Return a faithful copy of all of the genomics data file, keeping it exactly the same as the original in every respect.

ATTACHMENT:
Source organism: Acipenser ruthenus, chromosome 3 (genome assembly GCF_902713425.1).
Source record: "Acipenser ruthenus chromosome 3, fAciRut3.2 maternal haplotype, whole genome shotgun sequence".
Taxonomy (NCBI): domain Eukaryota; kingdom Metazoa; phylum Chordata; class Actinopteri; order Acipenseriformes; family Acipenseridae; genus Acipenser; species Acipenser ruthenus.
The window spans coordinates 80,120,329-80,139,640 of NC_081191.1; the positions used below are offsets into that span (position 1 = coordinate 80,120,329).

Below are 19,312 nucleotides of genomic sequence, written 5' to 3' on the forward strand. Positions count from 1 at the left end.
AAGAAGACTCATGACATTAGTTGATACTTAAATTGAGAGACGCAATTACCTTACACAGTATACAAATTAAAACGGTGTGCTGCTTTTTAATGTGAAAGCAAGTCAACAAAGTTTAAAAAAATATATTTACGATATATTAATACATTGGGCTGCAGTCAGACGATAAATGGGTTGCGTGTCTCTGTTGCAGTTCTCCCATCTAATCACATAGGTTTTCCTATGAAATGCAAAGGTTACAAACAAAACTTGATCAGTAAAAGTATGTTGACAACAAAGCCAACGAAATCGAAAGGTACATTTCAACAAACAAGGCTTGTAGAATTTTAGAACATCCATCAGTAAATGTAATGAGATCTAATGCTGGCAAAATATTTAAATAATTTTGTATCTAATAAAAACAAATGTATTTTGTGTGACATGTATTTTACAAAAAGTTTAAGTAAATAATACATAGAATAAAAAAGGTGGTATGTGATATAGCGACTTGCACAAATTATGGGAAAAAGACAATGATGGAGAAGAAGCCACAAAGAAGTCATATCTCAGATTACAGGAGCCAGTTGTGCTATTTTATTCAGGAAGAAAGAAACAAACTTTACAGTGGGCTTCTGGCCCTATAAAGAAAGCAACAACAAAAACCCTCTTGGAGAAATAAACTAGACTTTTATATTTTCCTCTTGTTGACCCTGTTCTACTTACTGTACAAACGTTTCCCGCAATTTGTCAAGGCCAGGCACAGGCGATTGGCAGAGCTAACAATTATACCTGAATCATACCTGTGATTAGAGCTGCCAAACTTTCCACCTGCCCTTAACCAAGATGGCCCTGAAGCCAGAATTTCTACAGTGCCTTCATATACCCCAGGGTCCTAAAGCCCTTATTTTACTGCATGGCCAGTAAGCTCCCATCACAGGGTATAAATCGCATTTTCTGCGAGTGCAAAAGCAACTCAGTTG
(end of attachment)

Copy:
Source organism: Acipenser ruthenus, chromosome 3 (genome assembly GCF_902713425.1).
Source record: "Acipenser ruthenus chromosome 3, fAciRut3.2 maternal haplotype, whole genome shotgun sequence".
Taxonomy (NCBI): domain Eukaryota; kingdom Metazoa; phylum Chordata; class Actinopteri; order Acipenseriformes; family Acipenseridae; genus Acipenser; species Acipenser ruthenus.
The window spans coordinates 80,120,329-80,139,640 of NC_081191.1; the positions used below are offsets into that span (position 1 = coordinate 80,120,329).

Below are 19,312 nucleotides of genomic sequence, written 5' to 3' on the forward strand. Positions count from 1 at the left end.
AAGAAGACTCATGACATTAGTTGATACTTAAATTGAGAGACGCAATTACCTTACACAGTATACAAATTAAAACGGTGTGCTGCTTTTTAATGTGAAAGCAAGTCAACAAAGTTTAAAAAAATATATTTACGATATATTAATACATTGGGCTGCAGTCAGACGATAAATGGGTTGCGTGTCTCTGTTGCAGTTCTCCCATCTAATCACATAGGTTTTCCTATGAAATGCAAAGGTTACAAACAAAACTTGATCAGTAAAAGTATGTTGACAACAAAGCCAACGAAATCGAAAGGTACATTTCAACAAACAAGGCTTGTAGAATTTTAGAACATCCATCAGTAAATGTAATGAGATCTAATGCTGGCAAAATATTTAAATAATTTTGTATCTAATAAAAACAAATGTATTTTGTGTGACATGTATTTTACAAAAAGTTTAAGTAAATAATACATAGAATAAAAAAGGTGGTATGTGATATAGCGACTTGCACAAATTATGGGAAAAAGACAATGATGGAGAAGAAGCCACAAAGAAGTCATATCTCAGATTACAGGAGCCAGTTGTGCTATTTTATTCAGGAAGAAAGAAACAAACTTTACAGTGGGCTTCTGGCCCTATAAAGAAAGCAACAACAAAAACCCTCTTGGAGAAATAAACTAGACTTTTATATTTTCCTCTTGTTGACCCTGTTCTACTTACTGTACAAACGTTTCCCGCAATTTGTCAAGGCCAGGCACAGGCGATTGGCAGAGCTAACAATTATACCTGAATCATACCTGTGATTAGAGCTGCCAAACTTTCCACCTGCCCTTAACCAAGATGGCCCTGAAGCCAGAATTTCTACAGTGCCTTCATATACCCCAGGGTCCTAAAGCCCTTATTTTACTGCATGGCCAGTAAGCTCCCATCACAGGGTATAAATCGCATTTTCTGCGAGTGCAAAAGCAACTCAGTTG